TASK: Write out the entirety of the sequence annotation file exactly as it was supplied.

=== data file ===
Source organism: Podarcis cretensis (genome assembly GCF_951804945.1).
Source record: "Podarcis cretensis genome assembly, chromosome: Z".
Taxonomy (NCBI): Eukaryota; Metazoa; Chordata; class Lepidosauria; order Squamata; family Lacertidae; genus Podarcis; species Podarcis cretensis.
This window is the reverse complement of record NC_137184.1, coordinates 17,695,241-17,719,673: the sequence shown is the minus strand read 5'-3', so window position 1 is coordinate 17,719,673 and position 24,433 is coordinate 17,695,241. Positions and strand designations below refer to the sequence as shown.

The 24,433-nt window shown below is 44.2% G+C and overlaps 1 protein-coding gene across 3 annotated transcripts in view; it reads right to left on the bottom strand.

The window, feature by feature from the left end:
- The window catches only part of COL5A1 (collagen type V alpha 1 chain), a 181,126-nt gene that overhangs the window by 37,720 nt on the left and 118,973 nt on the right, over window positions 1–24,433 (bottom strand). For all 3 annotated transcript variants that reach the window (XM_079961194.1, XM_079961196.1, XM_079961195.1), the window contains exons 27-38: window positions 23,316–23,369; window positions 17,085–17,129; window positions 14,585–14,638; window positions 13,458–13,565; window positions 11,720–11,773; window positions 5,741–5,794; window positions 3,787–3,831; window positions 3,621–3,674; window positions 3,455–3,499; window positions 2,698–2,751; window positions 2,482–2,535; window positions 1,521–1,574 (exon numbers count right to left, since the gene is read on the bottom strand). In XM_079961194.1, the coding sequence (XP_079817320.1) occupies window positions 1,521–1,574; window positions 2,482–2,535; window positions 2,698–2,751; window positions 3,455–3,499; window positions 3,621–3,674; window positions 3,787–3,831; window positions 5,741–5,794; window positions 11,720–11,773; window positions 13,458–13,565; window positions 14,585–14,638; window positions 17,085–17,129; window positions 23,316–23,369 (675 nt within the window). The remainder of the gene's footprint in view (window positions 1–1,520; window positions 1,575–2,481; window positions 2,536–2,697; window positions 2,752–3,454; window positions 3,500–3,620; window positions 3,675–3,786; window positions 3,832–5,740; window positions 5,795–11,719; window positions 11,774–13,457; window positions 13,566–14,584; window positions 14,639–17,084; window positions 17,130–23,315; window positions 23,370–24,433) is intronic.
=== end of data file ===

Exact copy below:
Source organism: Podarcis cretensis (genome assembly GCF_951804945.1).
Source record: "Podarcis cretensis genome assembly, chromosome: Z".
Taxonomy (NCBI): Eukaryota; Metazoa; Chordata; class Lepidosauria; order Squamata; family Lacertidae; genus Podarcis; species Podarcis cretensis.
This window is the reverse complement of record NC_137184.1, coordinates 17,695,241-17,719,673: the sequence shown is the minus strand read 5'-3', so window position 1 is coordinate 17,719,673 and position 24,433 is coordinate 17,695,241. Positions and strand designations below refer to the sequence as shown.

The 24,433-nt window shown below is 44.2% G+C and overlaps 1 protein-coding gene across 3 annotated transcripts in view; it reads right to left on the bottom strand.

The window, feature by feature from the left end:
- The window catches only part of COL5A1 (collagen type V alpha 1 chain), a 181,126-nt gene that overhangs the window by 37,720 nt on the left and 118,973 nt on the right, over window positions 1–24,433 (bottom strand). For all 3 annotated transcript variants that reach the window (XM_079961194.1, XM_079961196.1, XM_079961195.1), the window contains exons 27-38: window positions 23,316–23,369; window positions 17,085–17,129; window positions 14,585–14,638; window positions 13,458–13,565; window positions 11,720–11,773; window positions 5,741–5,794; window positions 3,787–3,831; window positions 3,621–3,674; window positions 3,455–3,499; window positions 2,698–2,751; window positions 2,482–2,535; window positions 1,521–1,574 (exon numbers count right to left, since the gene is read on the bottom strand). In XM_079961194.1, the coding sequence (XP_079817320.1) occupies window positions 1,521–1,574; window positions 2,482–2,535; window positions 2,698–2,751; window positions 3,455–3,499; window positions 3,621–3,674; window positions 3,787–3,831; window positions 5,741–5,794; window positions 11,720–11,773; window positions 13,458–13,565; window positions 14,585–14,638; window positions 17,085–17,129; window positions 23,316–23,369 (675 nt within the window). The remainder of the gene's footprint in view (window positions 1–1,520; window positions 1,575–2,481; window positions 2,536–2,697; window positions 2,752–3,454; window positions 3,500–3,620; window positions 3,675–3,786; window positions 3,832–5,740; window positions 5,795–11,719; window positions 11,774–13,457; window positions 13,566–14,584; window positions 14,639–17,084; window positions 17,130–23,315; window positions 23,370–24,433) is intronic.